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Book Review: She and Her Cat by Makoto Shinkai & Naruki Nagakawa

Book Review: She and Her Cat by Makoto Shinkai & Naruki Nagakawa

Inspired by his 1999 mini anime of the same name, Makoto Shinkai’s She and Her Cat is set on the outskirts of Toyko and follows the interconnected lives of local cats and the women who look after them. As the cats navigate their suburban neighbourhood, experiencing the intrigues and trials of territory, friendship and death, their owners similarly traverse the difficulties of human life, drawing differences and parallels between them all.

Amongst these curious felines and struggling humans is a devoted cat named Chobi who wills his young owner to end a faltering relationship that’s causing her pain. Then there’s a spirited young cat who matures under the protection of a gifted artist who misunderstands her boss’ enthusiasm for her paintings, and a kitten called Cookie who hatches a plan to persuade her reclusive owner to venture outside after the death of her friend. Finally there’s a woman who has dedicated her life to caring for others, who learns a lesson in independence from the feral cat who replaces her wise old dog.

Translated by Ginny Tapley Takemori, She and her Cat is a series of short stories about connection – the connection between people and their pets, as well as people themselves. It doesn’t delve particularly deeply into any of the tales, briefly exploring moments in time before passing along to the next cat and woman. Readers aren’t given an opportunity to live with these characters or their lonely lives, making this more of a commentary on the mundanities and woes of everyday life than an absorbing novella where you come to care for the women at the centre of it.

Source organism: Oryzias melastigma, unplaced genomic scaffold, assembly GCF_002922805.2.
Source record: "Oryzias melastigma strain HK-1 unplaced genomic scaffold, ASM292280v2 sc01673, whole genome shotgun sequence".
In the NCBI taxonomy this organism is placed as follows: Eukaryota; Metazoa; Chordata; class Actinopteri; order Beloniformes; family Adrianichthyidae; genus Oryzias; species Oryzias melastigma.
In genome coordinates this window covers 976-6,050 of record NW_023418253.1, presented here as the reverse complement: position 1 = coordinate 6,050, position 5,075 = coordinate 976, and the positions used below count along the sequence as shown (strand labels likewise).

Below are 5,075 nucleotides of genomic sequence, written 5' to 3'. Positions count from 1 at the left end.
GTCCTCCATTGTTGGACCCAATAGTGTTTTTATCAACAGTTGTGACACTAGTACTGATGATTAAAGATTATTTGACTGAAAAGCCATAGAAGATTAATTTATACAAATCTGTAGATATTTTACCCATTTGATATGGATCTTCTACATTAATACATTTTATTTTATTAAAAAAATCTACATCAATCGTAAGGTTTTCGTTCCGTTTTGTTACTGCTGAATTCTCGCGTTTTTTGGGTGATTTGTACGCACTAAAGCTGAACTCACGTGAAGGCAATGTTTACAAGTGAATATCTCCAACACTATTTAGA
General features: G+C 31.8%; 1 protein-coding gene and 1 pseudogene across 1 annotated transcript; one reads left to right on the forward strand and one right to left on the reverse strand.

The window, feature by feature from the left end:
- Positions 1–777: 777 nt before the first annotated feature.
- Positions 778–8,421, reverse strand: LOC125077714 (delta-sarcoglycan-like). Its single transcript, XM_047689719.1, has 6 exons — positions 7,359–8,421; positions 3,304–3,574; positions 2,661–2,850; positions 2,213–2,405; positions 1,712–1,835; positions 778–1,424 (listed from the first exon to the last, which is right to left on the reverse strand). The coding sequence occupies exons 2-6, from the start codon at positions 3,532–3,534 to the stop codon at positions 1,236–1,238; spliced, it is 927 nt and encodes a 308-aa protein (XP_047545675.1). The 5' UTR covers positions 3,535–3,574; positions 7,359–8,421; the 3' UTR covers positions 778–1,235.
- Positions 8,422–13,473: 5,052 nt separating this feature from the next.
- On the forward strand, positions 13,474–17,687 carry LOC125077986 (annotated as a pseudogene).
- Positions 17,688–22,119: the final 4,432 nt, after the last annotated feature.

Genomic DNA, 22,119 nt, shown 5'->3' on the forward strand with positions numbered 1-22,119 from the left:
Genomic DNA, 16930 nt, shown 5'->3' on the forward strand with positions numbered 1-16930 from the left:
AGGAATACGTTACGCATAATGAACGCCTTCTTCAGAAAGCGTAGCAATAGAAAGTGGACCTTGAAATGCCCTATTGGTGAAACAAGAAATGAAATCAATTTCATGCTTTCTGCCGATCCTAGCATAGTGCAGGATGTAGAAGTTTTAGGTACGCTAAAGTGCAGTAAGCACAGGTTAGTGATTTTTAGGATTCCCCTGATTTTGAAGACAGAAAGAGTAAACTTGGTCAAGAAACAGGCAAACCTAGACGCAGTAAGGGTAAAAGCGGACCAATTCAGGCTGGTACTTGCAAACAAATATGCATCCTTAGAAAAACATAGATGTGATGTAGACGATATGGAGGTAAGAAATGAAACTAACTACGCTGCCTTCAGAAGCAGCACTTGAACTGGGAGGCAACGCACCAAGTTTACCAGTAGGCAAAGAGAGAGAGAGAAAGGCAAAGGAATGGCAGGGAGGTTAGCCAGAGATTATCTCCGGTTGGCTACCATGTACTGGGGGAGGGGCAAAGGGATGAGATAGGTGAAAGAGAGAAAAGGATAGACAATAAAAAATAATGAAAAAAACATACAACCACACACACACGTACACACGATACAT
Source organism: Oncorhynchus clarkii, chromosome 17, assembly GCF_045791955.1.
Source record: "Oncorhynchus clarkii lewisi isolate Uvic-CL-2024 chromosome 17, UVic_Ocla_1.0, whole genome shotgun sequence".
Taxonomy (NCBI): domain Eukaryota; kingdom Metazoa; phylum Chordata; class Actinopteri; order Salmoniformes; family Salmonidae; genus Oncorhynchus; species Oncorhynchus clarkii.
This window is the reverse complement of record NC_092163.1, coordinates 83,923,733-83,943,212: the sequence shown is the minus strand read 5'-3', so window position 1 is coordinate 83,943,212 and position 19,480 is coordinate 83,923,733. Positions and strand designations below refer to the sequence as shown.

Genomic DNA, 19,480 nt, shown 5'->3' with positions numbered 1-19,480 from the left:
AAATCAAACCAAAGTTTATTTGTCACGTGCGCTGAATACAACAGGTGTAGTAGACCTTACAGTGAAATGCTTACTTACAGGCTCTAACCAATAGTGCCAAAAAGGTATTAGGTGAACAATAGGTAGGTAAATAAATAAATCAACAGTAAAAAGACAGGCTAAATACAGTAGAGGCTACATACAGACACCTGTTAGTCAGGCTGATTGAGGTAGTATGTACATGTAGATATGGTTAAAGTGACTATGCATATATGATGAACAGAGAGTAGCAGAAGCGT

Partly told from the perspective of the cats, these vignettes say more about actual cats than they do humans. Whilst the collection of cats’ internal thoughts can veer towards the downright bizarre, the book astutely captures their mannerisms and habits; what makes them such good companions, as well as how they can be so independent. It can be amusing, perceptive and oddly charming too, particularly as it delves into life and death through the eyes of a sage dog called Jon who all the cats look up to.

She and her Cat is a gentle and undemanding book that anyone with a cat will be able to relate to. Despite its brevity, there’s a wisdom and warmth to these tales if you look for it. A comforting read for a rainy autumnal day.


She and her Cat is published by Doubleday on 6 October 2022

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